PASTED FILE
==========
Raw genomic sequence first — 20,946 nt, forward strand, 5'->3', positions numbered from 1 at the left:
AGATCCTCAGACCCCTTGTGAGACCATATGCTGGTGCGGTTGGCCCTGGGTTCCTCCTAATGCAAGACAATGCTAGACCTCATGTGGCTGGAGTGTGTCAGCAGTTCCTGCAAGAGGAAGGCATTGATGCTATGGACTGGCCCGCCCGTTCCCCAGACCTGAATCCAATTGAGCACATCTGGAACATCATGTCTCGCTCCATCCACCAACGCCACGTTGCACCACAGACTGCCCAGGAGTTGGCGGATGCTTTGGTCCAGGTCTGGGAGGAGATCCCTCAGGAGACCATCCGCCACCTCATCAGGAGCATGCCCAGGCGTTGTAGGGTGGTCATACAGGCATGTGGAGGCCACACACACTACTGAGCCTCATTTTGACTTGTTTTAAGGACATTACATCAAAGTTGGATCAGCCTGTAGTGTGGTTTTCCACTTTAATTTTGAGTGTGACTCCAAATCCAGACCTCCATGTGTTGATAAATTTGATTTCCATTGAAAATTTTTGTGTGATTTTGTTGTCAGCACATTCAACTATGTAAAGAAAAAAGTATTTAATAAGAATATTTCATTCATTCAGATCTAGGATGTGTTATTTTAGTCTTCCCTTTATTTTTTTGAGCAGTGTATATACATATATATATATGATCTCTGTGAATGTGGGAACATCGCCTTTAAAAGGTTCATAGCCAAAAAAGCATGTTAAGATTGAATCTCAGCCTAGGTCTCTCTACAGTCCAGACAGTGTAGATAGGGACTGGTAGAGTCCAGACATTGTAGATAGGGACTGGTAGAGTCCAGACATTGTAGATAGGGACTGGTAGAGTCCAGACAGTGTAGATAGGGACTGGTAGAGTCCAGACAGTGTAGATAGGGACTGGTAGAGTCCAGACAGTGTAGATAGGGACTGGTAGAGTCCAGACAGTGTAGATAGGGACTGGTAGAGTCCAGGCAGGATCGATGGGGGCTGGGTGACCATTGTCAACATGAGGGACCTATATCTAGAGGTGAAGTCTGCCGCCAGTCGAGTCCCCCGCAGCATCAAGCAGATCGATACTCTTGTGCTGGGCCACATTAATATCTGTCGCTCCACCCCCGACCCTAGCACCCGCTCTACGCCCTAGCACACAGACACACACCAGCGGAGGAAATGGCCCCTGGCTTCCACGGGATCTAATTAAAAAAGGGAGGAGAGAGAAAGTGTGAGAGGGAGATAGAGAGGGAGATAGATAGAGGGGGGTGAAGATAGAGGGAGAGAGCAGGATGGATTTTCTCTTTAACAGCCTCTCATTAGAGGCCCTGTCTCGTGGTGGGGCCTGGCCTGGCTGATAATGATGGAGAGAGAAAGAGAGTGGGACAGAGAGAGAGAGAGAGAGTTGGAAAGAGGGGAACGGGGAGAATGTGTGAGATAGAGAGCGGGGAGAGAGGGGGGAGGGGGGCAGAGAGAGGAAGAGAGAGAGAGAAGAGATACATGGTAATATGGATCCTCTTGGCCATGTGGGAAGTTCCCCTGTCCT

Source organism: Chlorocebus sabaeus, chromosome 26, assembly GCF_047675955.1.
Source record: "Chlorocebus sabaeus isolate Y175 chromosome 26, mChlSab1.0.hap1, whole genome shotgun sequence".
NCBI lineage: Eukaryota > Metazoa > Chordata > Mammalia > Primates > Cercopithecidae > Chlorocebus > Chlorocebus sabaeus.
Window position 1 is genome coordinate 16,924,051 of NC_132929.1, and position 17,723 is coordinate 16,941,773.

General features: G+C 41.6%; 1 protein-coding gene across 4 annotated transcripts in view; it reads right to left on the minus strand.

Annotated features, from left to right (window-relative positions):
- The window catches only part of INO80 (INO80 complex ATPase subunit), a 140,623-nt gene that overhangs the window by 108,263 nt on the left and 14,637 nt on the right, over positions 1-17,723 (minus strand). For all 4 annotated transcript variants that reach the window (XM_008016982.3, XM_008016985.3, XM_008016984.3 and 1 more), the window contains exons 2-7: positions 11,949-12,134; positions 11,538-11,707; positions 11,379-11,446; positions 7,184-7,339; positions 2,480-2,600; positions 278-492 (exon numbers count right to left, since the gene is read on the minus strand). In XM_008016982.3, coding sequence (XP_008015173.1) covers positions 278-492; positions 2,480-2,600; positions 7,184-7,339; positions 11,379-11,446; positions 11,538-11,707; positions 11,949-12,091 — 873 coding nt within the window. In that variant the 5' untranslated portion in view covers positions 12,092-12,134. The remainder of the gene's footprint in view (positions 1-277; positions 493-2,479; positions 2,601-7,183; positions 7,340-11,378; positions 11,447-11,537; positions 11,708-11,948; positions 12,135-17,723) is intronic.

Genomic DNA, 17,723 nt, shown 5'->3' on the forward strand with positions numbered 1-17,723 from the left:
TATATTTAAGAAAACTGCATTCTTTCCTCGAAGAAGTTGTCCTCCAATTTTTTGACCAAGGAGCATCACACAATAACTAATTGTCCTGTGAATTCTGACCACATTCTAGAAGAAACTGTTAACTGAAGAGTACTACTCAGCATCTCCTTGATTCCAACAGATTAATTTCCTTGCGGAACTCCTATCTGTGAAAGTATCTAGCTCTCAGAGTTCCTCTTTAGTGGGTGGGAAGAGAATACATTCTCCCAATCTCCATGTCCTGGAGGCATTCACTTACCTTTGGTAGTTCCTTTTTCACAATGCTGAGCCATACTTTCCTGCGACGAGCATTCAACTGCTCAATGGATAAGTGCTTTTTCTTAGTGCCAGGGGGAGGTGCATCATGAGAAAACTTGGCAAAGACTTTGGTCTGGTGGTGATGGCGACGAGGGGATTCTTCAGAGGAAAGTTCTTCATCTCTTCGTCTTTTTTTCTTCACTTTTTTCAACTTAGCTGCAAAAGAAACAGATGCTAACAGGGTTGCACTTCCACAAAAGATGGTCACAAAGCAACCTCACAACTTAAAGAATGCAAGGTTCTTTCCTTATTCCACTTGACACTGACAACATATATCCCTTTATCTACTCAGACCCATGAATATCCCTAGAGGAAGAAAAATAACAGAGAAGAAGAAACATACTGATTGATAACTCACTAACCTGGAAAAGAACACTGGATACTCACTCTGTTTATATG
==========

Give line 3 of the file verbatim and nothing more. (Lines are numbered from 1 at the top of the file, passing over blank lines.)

Source organism: Chlorocebus sabaeus, chromosome 26, assembly GCF_047675955.1.